Assembling the Right Team to Open a New Office

Posted by Mark McGaunn on Friday, October 30, 2015

By Dave Miller
Carr Healthcare Realty

One of the most significant business decisions you will make is the strategic choice of your office’s location. In many markets, the incentives offered by landlords to new tenants make relocation more appealing than renewing a lease in your existing space, and before signing any lease renewal you should evaluate all the options in your area.

If you decide to open a new office, whether as a relocation, new start-up practice, property purchase, or second office, having the right team in place is paramount and can make the process successful, profitable, and maybe even fun!

The unique office needs of healthcare providers are foreign to most real estate brokers, architects, and other service providers. Experienced professionals with a healthcare focus provide the expertise needed to address issues such as patient flow, privacy and compliance, medical technology integration, parking and accessibility requirements, and aesthetics. When choosing your team, seek out experienced, healthcare-focused professionals to fill each role and you will end up with an office that will serve you and your patients for years to come.

Here are some guidelines and ideas for putting your team together to help you find the best possible location and terms, keep your costs low, and create an ideal office to meet your patients’ needs.

Real estate agent: The real estate agent helps to make sure the entire new office process goes smoothly, and is one of the first roles you will need to identify and fill. Your agent should provide guidance in choosing the best location, negotiate the most competitive rates and terms with the landlord or seller, and assist in assembling the rest of the team. He or she will be able to advise you on current market conditions, vacancies, costs to open a new office, and help you avoid common pitfalls in choosing a suitable space. Should you choose to lease an office, your agent’s experience in representing healthcare tenants can also help you achieve concessions that landlords only make available to the highest quality tenants. If the agent is well-connected within the healthcare community, he or she can also introduce you to the other players you will need on your team and help them all to work together on your behalf. Your agent’s services are typically paid for by the landlord or seller, so there is usually no out of pocket cost to you.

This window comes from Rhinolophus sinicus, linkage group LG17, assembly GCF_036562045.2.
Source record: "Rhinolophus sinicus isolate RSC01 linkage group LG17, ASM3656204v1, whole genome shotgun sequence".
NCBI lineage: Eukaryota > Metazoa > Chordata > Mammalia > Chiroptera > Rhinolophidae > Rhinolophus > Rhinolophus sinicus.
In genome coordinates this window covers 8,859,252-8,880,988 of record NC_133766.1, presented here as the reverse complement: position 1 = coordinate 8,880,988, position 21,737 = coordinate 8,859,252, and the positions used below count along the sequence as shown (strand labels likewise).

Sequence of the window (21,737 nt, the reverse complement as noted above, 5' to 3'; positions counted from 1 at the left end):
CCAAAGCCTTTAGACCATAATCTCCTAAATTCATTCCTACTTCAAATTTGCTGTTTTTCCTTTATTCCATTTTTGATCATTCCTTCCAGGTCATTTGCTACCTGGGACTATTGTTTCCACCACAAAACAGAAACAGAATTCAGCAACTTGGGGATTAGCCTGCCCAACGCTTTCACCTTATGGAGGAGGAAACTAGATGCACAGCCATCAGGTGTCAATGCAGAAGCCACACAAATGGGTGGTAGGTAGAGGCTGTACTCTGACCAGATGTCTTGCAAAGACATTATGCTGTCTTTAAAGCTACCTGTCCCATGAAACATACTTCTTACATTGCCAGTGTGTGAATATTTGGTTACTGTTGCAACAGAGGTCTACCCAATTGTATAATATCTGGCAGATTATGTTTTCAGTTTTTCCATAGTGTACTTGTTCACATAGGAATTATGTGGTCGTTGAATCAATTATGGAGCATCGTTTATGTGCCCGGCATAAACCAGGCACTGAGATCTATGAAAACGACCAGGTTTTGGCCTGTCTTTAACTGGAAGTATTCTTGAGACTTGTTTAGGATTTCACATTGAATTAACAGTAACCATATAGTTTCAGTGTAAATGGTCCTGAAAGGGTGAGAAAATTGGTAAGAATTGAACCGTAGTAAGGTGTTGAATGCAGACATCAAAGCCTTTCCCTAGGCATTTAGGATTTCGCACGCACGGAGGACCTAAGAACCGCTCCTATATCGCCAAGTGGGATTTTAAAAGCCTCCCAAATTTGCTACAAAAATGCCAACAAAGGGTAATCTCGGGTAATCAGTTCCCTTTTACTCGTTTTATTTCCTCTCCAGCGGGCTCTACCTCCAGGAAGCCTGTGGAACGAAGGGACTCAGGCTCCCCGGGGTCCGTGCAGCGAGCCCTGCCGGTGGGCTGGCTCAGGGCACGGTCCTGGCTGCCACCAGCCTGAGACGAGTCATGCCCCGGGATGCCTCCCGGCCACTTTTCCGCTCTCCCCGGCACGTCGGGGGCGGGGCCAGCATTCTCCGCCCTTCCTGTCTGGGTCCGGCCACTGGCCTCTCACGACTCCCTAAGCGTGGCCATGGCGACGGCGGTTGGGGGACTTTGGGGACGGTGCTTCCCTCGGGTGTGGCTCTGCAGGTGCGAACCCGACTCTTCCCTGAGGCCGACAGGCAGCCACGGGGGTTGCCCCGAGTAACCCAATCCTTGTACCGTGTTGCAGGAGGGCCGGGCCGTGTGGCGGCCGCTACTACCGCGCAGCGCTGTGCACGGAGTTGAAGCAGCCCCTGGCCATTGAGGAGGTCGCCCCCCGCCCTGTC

Attorney: A real estate attorney plays a critical role to ensure that all the legal terms of the lease or purchase are drafted to protect your interests in the short term and long term. Choosing an attorney who specializes in real estate transactions will help the legal negotiations with the landlord or seller to move faster and thereby reduce legal fees.

Lender: Many office projects will require financing for additional build-out, equipment and furniture, and operating capital, and it is essential to bring in a practice lending specialist. Many major banks now have special departments who exclusively deal with commercial loans for healthcare providers and are able to provide rates and terms not available to other customers. The lender will be closely involved with the agent and the attorney to ensure that the requirements of the underwriters are included in the terms of the lease or sale, and will help to determine the size and quality of office that you can afford.